According to the weather forecast on my i-Phone, it is currently sixty-four degrees and raining in Assisi, where (my i-Phone also tells me) it is 12:30 p.m. I added the Assisi forecast to my i-Phone because I thought it was amusing, because I could. But I find that I check it pretty much every time I check the weather in Indianapolis, and I have to say that each time I am surprised to find that it is not 90 degrees and sunny, which is how I always imagine it.
Sometimes when I can’t sleep, I walk myself from the Hotel Giotto up the narrow cobblestone street toward Santa Chiara. The cool thing is that I can include anything I ever saw taking that walk (or any walk, for that matter): flowers cascading from a high window; an ancient stone fountain, a particular pattern of chimneys, a beautiful little shrine. Once I saw a dozen or so scrawny cats on a low stone wall feasting on open tins of cat food, brought by an old lady who watched over them, keeping the tourists with their cameras at bay.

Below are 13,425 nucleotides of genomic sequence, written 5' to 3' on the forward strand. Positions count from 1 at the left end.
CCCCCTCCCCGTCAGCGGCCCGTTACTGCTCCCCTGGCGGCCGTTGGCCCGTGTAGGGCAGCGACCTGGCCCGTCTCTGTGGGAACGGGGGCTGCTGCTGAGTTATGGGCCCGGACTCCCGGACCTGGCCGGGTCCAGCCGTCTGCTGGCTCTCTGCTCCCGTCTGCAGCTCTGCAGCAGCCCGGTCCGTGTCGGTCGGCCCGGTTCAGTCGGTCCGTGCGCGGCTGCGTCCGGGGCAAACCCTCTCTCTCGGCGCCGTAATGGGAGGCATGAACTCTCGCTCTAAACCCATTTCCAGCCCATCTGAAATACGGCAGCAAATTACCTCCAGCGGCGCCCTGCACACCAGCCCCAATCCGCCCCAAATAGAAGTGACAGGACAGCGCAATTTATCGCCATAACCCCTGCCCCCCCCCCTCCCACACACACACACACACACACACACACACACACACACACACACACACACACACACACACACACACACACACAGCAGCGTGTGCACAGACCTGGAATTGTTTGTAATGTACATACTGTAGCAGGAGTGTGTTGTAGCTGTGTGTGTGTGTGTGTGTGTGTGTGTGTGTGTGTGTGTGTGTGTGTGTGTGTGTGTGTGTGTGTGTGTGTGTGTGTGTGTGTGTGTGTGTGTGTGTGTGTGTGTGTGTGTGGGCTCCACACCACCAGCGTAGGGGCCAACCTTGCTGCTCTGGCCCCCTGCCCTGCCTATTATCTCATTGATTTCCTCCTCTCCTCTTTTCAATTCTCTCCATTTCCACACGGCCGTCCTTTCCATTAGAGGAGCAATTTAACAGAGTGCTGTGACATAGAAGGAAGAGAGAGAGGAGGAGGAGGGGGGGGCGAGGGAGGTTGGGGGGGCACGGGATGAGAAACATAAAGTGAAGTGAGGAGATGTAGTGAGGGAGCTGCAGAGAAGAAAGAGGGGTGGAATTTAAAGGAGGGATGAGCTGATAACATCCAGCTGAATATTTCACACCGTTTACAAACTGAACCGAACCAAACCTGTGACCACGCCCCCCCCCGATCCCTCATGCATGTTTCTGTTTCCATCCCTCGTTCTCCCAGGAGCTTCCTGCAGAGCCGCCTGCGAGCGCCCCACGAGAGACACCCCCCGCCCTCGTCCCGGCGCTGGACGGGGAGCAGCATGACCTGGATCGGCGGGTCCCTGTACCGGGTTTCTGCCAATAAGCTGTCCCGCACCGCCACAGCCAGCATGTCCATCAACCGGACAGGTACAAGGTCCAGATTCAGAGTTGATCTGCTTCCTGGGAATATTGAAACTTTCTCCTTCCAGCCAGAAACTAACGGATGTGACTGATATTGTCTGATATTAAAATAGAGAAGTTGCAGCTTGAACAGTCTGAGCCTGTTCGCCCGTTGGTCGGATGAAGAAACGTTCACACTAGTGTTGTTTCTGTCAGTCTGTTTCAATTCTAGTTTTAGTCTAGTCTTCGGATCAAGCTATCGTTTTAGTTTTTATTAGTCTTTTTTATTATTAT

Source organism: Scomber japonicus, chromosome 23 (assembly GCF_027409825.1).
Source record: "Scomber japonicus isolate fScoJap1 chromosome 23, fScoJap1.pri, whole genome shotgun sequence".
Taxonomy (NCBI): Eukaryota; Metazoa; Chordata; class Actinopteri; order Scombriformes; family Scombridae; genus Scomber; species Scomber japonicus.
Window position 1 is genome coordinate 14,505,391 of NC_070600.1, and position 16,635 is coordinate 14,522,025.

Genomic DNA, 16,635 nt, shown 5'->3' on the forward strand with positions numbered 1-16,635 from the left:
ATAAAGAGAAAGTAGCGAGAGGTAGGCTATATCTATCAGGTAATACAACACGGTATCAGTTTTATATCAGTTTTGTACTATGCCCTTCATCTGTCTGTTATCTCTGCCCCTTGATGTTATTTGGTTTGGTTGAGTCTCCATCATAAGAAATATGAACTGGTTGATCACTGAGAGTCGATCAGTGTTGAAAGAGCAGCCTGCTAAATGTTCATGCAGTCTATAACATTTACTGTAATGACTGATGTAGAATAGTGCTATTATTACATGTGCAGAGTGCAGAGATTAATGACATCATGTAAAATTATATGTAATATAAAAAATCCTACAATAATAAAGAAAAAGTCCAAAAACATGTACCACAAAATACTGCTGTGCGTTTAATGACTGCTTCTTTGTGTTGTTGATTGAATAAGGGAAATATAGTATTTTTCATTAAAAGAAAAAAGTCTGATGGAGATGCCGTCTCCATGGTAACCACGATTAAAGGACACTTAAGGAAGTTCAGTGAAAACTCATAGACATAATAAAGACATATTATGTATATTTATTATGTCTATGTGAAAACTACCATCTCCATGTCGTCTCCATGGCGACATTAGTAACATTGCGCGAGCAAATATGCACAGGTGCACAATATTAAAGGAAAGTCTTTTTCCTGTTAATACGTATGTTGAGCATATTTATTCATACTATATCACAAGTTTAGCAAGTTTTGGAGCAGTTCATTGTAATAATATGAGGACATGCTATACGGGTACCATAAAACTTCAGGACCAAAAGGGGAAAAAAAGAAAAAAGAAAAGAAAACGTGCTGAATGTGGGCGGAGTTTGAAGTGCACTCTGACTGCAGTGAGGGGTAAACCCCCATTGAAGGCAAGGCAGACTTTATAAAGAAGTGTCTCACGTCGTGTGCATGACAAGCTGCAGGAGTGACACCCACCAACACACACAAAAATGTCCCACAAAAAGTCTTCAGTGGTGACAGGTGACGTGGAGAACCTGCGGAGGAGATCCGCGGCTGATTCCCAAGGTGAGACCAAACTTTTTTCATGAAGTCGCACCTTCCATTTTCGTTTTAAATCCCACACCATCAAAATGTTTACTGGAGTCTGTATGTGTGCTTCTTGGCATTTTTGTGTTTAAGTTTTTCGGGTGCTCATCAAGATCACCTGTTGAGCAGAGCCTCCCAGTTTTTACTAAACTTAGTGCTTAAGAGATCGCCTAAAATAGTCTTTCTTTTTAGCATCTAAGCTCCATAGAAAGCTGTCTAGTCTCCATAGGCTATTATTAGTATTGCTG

I can veer off and walk up the steep stone stairs to the main piazza and get a pink grapefruit gelato, if I feel like it. Or project myself into evening at the Basilica, listening to music among the Giottos.
But, usually, I keep going toward S. Chiara—for the promise of monks in Birkenstocks, nuns in baseball caps, and the line of tacky souvenir shops lining the piazza outside the church.
When I take this walk, it is always sunny.
But if I were sleepless right now, I think I would imagine the rain—a particular rain that I remember from my first time in Assisi, when the air cooled and the sky turned the most remarkable deep, drenched blue, the cypresses darkening as if ready to whirl up into it. The stone walls of the city were white, white, white and shining. The rain came suddenly: buckets of silver water pouring from the sky, battering the windows of the painting studio, splashing off the stones of the terrace.
Yes! I would definitely imagine that rain—and how, when I turned away from the window, the artificial light in the studio seemed strangely beautiful to me, the paintings on the easels lined up there alive with color. How happy I was, how I could not stop looking at them.